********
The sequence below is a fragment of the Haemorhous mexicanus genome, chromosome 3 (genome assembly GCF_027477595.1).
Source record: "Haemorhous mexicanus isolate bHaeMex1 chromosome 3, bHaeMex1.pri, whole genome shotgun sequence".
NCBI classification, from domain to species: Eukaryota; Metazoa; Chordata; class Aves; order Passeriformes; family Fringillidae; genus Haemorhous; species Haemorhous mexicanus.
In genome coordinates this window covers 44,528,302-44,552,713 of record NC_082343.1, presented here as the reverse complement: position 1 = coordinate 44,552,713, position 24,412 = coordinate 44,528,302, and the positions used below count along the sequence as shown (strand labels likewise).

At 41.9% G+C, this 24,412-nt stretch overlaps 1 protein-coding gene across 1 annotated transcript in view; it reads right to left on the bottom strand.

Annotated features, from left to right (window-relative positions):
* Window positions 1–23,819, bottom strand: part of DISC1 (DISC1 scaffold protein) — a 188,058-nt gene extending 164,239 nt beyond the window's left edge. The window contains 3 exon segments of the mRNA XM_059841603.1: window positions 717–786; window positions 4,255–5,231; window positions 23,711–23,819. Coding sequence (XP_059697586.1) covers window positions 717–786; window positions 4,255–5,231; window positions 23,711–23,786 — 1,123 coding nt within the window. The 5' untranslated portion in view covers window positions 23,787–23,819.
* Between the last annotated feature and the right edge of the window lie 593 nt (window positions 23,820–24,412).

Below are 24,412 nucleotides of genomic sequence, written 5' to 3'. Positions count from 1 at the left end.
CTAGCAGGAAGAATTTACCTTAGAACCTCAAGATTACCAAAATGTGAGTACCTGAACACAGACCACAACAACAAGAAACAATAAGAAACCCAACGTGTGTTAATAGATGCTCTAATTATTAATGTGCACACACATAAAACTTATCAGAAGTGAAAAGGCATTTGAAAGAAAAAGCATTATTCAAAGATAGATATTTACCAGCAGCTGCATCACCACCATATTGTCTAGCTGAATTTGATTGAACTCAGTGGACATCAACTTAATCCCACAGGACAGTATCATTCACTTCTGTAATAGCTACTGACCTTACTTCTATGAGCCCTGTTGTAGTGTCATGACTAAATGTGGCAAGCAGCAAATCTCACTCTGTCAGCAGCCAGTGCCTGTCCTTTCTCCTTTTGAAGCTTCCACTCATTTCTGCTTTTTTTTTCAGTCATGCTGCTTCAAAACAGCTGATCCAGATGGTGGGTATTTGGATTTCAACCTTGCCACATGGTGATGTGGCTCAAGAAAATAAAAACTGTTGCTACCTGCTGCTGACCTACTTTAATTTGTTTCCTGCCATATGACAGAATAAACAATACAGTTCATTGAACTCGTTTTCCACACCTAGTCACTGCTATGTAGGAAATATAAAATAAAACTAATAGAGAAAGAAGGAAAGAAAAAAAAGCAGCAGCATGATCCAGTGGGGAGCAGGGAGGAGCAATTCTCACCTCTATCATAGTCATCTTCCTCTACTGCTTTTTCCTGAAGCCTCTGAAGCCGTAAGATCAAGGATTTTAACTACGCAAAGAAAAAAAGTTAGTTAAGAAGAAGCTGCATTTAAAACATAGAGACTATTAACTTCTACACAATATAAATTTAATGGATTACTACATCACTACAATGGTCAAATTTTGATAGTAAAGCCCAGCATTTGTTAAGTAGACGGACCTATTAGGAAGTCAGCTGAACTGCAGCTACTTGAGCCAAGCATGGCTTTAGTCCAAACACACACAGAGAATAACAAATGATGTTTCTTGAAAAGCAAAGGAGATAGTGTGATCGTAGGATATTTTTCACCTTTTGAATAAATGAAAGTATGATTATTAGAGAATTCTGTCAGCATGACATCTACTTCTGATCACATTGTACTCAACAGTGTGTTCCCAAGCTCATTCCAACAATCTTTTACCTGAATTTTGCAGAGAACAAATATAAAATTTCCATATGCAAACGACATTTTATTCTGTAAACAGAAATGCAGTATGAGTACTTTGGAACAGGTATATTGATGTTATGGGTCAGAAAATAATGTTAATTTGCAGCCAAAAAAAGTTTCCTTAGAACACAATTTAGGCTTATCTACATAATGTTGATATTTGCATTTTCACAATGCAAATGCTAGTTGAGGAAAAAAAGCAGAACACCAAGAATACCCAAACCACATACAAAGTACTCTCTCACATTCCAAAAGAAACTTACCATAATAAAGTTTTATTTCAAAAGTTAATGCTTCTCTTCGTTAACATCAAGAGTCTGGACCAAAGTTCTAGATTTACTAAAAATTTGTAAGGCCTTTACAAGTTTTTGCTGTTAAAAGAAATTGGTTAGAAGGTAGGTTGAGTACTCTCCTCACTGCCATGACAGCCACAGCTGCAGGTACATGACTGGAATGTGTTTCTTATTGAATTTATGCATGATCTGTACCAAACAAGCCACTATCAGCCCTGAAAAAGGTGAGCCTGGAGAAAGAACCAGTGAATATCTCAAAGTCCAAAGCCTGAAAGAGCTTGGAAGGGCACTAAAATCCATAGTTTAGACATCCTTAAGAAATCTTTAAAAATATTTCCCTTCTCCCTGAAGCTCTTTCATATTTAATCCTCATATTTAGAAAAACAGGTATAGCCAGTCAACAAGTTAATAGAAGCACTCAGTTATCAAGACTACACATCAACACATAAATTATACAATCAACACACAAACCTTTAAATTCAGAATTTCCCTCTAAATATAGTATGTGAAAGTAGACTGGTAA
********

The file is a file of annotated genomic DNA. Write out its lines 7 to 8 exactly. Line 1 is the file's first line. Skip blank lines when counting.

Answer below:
* Window positions 1–23,819, bottom strand: part of DISC1 (DISC1 scaffold protein) — a 188,058-nt gene extending 164,239 nt beyond the window's left edge. The window contains 3 exon segments of the mRNA XM_059841603.1: window positions 717–786; window positions 4,255–5,231; window positions 23,711–23,819. Coding sequence (XP_059697586.1) covers window positions 717–786; window positions 4,255–5,231; window positions 23,711–23,786 — 1,123 coding nt within the window. The 5' untranslated portion in view covers window positions 23,787–23,819.
* Between the last annotated feature and the right edge of the window lie 593 nt (window positions 23,820–24,412).